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Young Lochinvar & Fair Ellen
Young Lochinvar & Fair Ellen

Lochinvar Hotel

Main Street, St. John's Town of Dalry,
Nr. Castle Douglas DG7 3UP Scotland.
Telephone/FAX : 01644-430210.
Proprietors : Lester and Iva Pennington.

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[The Gordons of Kenmure & Kenmure Castle]

The Ballad of Young Lochinvar


Oh, young Lochinvar is come out of the west !
Through all the wide border his steed was the best;
And, save his good broadsword, he weapon had none;
He rode all unarmed, and he rode all alone !
So faithful in love, and so dauntless in war;
There never was knight like the young Lochinvar !


He stay'd not for brake, and he stopp'd not for stone;
He swam the Esk river where ford there was none -
But, ere he alighted at Netherby gate,
The bride had consented, the gallant came late;
For a laggard in love, and a dastard in war;
Was to wed the fair Ellen of young Lochinvar !


So boldly he entered the Netherby Hall,
Among bridesmen, and kinsmen, and brothers, and all ! -
Then spoke the bride's father, his hand on his sword, -
For the past craven bridegroom said never a word, -
'Oh come ye in peace here, or come ye in war ?
Or to dance at our bridal, young Lord Lochinvar ?'


'I long woo'd your daughter, my suit you denied;
Love swells like the Solway, but ebbs like its tide !
And now am I come, with this lost love of mine,
To lead but one measure, drink one cup of wine.
There be maidens in Scotland, more lovely by far,
That would gladly be bride to the young Lochinvar !'


The bride kiss'd the goblet, the knight took it up,
He quaff'd off the wine, and he threw down the cup.
She look'd down to blush, and she look'd up to sigh, -
With a smile on her lip, and a tear in her eye:
He took her soft hand, ere her mother could bar, -
'Now tread we a measure !' said young Lochinvar.


So stately his form, and so lovely her face,
That never a hall such a galliard did grace !
While her mother did fret, and her father did fume,
And the bridegroom stood dangling his bonnet and plume,
And the bride-maidens whispered 'Twere better by far
To have matched our fair cousin with young Lochinvar !'


One touch to her hand, and one word in her ear
When they reach'd the hall door, and the charger stood near;
So light to the croup the fair lady he swung,
So light to the saddle before her he sprung !
'She is won, we are gone, over bank, bush and scaur;
They'll have fleet steeds that follow !' quoth young Lochinvar.


There was mounting 'mong Graemes of the Netherby Clan,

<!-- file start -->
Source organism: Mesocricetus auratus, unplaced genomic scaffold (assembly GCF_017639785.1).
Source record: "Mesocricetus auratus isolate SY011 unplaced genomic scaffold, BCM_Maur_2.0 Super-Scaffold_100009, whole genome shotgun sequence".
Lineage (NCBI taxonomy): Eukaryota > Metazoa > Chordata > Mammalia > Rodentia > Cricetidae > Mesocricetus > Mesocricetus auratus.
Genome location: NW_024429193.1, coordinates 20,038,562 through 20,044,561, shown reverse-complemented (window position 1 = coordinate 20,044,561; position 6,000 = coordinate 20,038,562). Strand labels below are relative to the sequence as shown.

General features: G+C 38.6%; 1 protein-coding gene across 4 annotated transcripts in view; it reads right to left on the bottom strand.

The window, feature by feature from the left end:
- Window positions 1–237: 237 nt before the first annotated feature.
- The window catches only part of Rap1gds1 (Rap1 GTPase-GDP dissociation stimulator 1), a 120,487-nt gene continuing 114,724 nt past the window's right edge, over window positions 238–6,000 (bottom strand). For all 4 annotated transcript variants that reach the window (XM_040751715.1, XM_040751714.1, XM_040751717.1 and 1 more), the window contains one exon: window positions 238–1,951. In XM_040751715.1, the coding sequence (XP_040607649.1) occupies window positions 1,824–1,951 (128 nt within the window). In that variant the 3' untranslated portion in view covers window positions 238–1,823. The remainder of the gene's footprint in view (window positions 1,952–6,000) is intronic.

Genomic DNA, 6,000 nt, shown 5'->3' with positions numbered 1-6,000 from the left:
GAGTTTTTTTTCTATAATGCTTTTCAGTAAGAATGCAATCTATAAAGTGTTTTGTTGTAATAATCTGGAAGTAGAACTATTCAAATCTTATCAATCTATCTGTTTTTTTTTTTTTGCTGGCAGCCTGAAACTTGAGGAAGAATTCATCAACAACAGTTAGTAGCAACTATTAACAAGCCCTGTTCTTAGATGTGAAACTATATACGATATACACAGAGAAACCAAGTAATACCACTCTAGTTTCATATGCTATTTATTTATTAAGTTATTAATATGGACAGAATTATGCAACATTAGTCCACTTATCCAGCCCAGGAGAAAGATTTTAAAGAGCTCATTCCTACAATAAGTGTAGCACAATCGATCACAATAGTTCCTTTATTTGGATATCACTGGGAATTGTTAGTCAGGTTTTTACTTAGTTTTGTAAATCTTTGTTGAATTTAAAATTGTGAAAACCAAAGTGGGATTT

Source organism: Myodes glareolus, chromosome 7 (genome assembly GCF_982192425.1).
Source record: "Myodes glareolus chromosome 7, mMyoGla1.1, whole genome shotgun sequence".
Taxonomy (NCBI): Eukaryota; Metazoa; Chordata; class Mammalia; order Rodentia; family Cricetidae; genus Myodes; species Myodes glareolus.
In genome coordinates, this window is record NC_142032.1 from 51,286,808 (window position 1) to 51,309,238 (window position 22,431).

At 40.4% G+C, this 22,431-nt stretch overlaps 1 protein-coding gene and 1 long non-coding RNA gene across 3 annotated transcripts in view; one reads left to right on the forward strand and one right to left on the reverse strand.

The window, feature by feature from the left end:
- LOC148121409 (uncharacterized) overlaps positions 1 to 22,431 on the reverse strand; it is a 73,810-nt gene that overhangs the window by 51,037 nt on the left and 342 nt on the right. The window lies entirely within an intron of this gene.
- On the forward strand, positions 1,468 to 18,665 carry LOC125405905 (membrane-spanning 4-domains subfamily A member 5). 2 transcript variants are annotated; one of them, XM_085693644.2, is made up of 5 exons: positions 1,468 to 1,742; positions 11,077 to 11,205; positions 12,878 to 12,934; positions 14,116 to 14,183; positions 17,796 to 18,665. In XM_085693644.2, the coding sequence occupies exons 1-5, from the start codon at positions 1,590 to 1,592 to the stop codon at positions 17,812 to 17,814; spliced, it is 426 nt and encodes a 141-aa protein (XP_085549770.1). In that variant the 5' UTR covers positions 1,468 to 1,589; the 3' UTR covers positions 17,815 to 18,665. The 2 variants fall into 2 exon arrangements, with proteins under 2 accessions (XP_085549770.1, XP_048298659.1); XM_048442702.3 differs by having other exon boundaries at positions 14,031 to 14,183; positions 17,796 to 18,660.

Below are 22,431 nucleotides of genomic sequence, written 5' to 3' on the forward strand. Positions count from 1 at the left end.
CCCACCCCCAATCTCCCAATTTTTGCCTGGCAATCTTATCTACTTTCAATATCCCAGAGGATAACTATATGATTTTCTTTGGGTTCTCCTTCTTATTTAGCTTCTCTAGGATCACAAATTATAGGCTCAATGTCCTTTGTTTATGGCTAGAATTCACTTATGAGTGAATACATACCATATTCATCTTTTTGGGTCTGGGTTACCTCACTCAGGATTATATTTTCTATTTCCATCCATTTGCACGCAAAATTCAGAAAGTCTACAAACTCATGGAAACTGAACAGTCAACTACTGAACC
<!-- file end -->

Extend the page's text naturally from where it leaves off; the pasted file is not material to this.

Fosters, Fenwicks and Musgraves, they rode and they ran;
There was racing and chasing on Cannonbie Lea,
But the lost bride of Netherby ne'er did they see !
So daring in love, and so dauntless in war,
Have ye e'er heard of gallant like young Lochinvar ?

~ Marmion, Canto V, lines 313-360 by Sir Walter Scott, 1808

About the Picture ...

Lochinvar Hotel preserves the name of that remarkable young laird, and a picture hangs in the hall for visitors to see. The full poem serves as the caption of the picture. The picture shows a late 19th-century impression of Ellen on Lochinvar's horse after re-crossing the Esk. Lochinvar is shown in the picture wearing a kilt (an anachronism) whilst fair Ellen is a rather full-bodied young blonde lass in a white dress and a floating veil. Both appear to be remarkably dry. The horse - also dry - certainly appears to be the best of its breed. The Graemes are shown hunting around on the far bank, whilst Netherby Hall is all bright-lit windows. Maybe this is not historically accurate, but the impression the picture gives is worthy of Sir Walter Scott's ballad.

Finding the Truth ...

As always, one has to be careful with Sir Walter Scott, when separating fact from fancy. Sir James Balfour Paul's 1908 '' Scots Peerage'' Volume Five, covers the noble Scottish families from Innermeath to Mar. The section on 'Gordon, Viscount of Kenmure' begins on page 98. The sixth footnote at the bottom of page 101 reads as follows.

''The song of 'Lochinvar' in the fifth canto of Marmion was modelled on the old ballad of 'Katharine Jaffray,' the story of which, though possibly originating in fact, cannot now be traced to any historical source. In five versions of the ballad the lover is Lochinvar, in three Lamington, and in two Lauderdale. (Child iv.216). No known copy has the name Graeme or the place Netherby, and the family tree of the Gordons of Lochinvar will be scanned in vain for any match such as that to which Sir Walter Scott has given immortality, or any union with a Jaffray. Lochinvar also figures in two versions of another romantic or non-historical ballad, 'The Broom of Cowdenknowe' (Child, iv.191).''

So the song is a fantasy, but the Gordons of Lochinvar, titled Viscount of Kenmure, actually existed and their castle's ruins still survive.


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Added to Dalbeattie Domain Server on 3rd July 2000.
last updated 3rd July 2000.

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